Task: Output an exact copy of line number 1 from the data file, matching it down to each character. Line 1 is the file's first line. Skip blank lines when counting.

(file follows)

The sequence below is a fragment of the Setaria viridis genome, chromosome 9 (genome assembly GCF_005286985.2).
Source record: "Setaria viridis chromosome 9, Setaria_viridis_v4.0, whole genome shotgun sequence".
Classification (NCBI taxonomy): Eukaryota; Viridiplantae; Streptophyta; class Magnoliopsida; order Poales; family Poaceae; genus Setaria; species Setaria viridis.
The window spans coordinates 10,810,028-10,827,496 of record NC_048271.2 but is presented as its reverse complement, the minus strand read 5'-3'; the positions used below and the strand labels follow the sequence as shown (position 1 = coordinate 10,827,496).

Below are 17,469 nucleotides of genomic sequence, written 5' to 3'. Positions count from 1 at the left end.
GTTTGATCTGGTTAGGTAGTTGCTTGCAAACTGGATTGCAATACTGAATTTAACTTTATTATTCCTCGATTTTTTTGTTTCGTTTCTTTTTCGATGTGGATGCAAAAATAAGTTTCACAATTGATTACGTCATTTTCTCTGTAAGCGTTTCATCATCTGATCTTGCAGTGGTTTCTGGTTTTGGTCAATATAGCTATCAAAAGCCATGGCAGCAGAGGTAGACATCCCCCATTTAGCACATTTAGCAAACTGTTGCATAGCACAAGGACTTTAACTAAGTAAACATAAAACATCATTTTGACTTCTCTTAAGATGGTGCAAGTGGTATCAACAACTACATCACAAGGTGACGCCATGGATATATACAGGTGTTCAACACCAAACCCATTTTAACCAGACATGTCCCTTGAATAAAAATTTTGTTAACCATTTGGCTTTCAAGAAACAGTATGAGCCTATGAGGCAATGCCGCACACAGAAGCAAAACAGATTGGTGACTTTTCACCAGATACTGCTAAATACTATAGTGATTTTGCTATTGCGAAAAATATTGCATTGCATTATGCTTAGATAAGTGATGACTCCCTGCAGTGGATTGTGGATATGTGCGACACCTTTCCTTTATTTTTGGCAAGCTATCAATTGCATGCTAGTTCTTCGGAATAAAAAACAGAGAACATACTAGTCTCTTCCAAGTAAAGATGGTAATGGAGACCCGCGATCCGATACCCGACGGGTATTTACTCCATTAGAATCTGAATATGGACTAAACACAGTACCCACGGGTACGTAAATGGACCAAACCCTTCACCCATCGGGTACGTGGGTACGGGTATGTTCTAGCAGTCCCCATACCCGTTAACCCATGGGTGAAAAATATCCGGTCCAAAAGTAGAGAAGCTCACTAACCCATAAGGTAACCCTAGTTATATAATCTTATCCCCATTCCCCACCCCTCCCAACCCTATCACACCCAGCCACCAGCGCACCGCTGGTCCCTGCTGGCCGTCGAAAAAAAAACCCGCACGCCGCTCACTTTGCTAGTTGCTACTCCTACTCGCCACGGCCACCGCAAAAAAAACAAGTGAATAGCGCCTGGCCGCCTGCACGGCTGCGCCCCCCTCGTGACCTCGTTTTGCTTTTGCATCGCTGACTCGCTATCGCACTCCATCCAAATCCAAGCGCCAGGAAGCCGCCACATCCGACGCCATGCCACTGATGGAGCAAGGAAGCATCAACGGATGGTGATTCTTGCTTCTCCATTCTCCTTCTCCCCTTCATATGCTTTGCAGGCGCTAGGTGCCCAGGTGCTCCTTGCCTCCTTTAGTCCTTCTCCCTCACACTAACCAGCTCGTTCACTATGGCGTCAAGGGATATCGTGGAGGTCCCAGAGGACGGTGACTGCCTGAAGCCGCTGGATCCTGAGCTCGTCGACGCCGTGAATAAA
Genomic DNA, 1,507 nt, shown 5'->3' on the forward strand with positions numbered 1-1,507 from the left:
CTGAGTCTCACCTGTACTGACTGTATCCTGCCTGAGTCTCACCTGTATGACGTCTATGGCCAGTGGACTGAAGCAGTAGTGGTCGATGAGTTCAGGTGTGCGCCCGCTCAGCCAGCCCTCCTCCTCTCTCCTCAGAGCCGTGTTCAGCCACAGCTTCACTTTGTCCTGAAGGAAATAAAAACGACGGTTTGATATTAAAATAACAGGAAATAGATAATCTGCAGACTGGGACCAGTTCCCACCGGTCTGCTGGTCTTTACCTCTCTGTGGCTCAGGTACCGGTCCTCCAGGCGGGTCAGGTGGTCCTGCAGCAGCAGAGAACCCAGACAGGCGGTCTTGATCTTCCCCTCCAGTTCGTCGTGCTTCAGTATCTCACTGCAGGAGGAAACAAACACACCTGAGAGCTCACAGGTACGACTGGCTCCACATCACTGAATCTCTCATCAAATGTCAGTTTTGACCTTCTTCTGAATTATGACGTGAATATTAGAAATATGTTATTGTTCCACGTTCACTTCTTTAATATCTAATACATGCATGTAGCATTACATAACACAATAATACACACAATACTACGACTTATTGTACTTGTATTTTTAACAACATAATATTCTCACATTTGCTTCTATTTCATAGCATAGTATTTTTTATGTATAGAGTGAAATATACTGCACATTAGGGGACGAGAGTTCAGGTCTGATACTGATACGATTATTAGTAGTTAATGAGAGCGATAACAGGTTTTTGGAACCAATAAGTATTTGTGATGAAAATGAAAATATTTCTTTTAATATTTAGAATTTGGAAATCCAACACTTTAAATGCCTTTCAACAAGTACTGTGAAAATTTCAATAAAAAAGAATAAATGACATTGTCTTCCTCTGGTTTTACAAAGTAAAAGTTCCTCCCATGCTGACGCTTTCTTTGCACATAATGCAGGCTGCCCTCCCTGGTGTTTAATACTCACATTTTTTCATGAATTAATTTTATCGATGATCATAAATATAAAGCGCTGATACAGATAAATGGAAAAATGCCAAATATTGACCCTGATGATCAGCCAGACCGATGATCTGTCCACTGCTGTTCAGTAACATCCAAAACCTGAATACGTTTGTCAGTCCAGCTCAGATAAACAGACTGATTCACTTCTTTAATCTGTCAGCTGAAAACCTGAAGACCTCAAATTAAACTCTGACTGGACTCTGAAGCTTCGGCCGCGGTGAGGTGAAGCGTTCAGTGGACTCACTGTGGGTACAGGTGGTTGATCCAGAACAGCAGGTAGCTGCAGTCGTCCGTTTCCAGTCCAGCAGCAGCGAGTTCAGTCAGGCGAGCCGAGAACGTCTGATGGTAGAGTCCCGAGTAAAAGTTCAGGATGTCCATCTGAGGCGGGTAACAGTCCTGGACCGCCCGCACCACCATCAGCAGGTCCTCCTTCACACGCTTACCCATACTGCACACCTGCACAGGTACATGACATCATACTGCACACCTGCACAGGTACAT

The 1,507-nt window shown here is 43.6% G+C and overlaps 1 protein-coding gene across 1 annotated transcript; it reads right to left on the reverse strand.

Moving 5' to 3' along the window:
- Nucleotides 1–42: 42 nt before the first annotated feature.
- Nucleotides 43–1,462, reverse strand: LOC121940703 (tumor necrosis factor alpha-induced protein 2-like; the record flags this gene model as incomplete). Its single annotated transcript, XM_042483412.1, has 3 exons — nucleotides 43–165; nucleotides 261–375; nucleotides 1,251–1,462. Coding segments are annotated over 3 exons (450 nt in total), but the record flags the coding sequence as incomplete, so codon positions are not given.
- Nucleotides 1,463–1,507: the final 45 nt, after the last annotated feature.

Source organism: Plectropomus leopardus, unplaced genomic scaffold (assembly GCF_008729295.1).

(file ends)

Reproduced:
The sequence below is a fragment of the Setaria viridis genome, chromosome 9 (genome assembly GCF_005286985.2).